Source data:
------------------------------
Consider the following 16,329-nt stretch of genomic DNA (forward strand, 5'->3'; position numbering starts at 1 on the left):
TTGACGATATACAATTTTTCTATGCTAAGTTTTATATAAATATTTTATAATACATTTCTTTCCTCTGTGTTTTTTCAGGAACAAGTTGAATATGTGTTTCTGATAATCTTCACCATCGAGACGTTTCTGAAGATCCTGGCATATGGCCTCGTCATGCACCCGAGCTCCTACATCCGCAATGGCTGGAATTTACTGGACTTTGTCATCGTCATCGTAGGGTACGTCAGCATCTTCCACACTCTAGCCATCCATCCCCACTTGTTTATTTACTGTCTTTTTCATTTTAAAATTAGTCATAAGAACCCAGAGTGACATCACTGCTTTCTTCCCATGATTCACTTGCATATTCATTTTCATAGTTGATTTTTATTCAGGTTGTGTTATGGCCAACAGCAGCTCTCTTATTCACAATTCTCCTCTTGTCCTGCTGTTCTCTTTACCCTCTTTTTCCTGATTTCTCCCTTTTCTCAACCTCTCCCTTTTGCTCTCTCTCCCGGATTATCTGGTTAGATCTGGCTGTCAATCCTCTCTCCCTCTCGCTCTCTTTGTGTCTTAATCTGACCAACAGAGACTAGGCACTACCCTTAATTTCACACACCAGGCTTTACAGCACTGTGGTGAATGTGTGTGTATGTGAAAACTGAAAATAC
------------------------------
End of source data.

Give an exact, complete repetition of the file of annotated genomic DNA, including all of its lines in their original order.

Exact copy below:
Consider the following 16,329-nt stretch of genomic DNA (forward strand, 5'->3'; position numbering starts at 1 on the left):
TTGACGATATACAATTTTTCTATGCTAAGTTTTATATAAATATTTTATAATACATTTCTTTCCTCTGTGTTTTTTCAGGAACAAGTTGAATATGTGTTTCTGATAATCTTCACCATCGAGACGTTTCTGAAGATCCTGGCATATGGCCTCGTCATGCACCCGAGCTCCTACATCCGCAATGGCTGGAATTTACTGGACTTTGTCATCGTCATCGTAGGGTACGTCAGCATCTTCCACACTCTAGCCATCCATCCCCACTTGTTTATTTACTGTCTTTTTCATTTTAAAATTAGTCATAAGAACCCAGAGTGACATCACTGCTTTCTTCCCATGATTCACTTGCATATTCATTTTCATAGTTGATTTTTATTCAGGTTGTGTTATGGCCAACAGCAGCTCTCTTATTCACAATTCTCCTCTTGTCCTGCTGTTCTCTTTACCCTCTTTTTCCTGATTTCTCCCTTTTCTCAACCTCTCCCTTTTGCTCTCTCTCCCGGATTATCTGGTTAGATCTGGCTGTCAATCCTCTCTCCCTCTCGCTCTCTTTGTGTCTTAATCTGACCAACAGAGACTAGGCACTACCCTTAATTTCACACACCAGGCTTTACAGCACTGTGGTGAATGTGTGTGTATGTGAAAACTGAAAATAC